I can’t help myself, but I think the past few years of social media market development have been a bit of a disappointment.
What once was a bustling ecosystem of blogs, forum sites, multiple social networks, video and photo sharing sites, social bookmarking services and so on has more or less turned into a boring duopoly of Facebook and Twitter.
MySpace? Delicious? Digg? Dead, or almost dead. Blogs? The frequently updated ones are mostly run by professionals. YouTube? Very successful, but only for passive viewing and not social interaction. The many, many forum sites that run on vBulletin or phpBB? Only relevant for tiny niches. Location-oriented services like Foursquare? Feel increasingly like a short-lived fad, easily copied by the big players.
Helped by the always oversimplifying mainstream media, the only social media channel most consumers really use is Facebook, and maybe they have heard of Twitter and use it passively.
It’s a pretty sad state. How can the complexity of human interaction only take place in two venues? It’s like having only a choice of two restaurants, maybe McDonald’s and Olive Garden (which, come to think of it, might even be the reality in some small towns). And don’t get me started on the walled-garden nature and constant privacy issues of Facebook and the lack of innovation at Twitter.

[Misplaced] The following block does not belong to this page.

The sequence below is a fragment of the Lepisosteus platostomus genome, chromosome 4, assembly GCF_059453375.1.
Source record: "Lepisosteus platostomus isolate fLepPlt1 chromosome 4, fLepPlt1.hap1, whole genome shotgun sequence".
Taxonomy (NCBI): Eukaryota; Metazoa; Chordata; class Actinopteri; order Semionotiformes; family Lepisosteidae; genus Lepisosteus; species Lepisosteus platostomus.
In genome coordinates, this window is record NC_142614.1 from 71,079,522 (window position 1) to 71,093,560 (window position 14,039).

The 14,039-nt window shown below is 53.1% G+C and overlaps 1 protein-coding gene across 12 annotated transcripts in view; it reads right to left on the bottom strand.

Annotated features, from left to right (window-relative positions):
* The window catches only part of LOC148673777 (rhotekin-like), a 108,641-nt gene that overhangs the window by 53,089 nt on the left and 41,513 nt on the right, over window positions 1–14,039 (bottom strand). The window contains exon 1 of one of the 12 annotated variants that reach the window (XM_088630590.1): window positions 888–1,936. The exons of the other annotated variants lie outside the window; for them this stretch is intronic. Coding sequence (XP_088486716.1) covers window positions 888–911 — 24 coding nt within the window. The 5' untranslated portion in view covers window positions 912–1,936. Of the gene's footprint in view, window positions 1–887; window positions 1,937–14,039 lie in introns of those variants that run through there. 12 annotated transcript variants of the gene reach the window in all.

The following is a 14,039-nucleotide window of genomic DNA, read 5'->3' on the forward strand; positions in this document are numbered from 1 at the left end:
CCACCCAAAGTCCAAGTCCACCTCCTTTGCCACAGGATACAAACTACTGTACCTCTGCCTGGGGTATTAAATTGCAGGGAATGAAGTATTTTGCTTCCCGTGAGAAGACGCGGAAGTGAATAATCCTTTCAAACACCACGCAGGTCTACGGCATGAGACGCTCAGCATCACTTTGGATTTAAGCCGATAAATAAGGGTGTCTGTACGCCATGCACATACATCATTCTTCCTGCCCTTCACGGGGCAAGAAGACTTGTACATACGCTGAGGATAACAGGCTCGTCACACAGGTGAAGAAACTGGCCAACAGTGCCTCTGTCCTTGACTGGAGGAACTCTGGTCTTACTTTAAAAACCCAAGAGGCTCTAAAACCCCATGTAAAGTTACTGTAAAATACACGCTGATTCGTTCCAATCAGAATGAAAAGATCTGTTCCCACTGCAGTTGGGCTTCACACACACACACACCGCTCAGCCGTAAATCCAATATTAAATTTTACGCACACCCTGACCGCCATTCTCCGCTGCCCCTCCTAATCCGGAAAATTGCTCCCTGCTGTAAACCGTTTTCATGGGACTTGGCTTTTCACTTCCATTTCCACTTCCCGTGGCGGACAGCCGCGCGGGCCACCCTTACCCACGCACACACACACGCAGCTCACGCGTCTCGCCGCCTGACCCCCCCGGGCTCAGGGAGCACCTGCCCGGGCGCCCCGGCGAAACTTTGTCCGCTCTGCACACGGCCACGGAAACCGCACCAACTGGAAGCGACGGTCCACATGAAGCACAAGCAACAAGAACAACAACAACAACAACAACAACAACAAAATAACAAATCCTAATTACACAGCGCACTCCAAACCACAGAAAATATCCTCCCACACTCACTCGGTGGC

The launch of Google+ finally brings back some hope for more interesting times in the social space. Google has botched all its previous attempts at going social, but G+ feels surprisingly right. It’s not only powerful and flexible, it also offers a great, mainstream-compatible user experience, definitely on the level of Facebook. Oh, and Google finally figured out that it should leverage the heck out of its search dominance. Putting G+ front and center in Webmaster Tools and Google Analytics seems like a no-brainer in retrospect, but Google somehow missed out on this aspect with earlier social projects.
After just one week, it looks like much of the Internet elite has moved on from Facebook to G+. Even Twitter seems to see a noticeably reduced post volume from the usual early adopters. It’s very understandable. Twitter’s 140 character restriction has its charm, but it’s extremely limiting when you want to share deeper content. Facebook’s overcrowded feed that mixes relevant content with puppy pictures and Farmville invites is just too distracting for serious content sharers. People who liked FriendFeed are probably already on G+ now.
So, is G+ a Facebook/Twitter killer? No, and it doesn’t need to be. But Facebook probably has already lost the elite, and if Google makes some pretty straightforward improvements (API, anyone?) it could easily take away much of Twitter’s fanbase.
G+ is a huge step towards a more diversified, use-case oriented social media environment. McDonald’s doesn’t go broke just because there’s a hip new restaurant in town. Different social environments attract different people. There’s no reason why social media should be any different.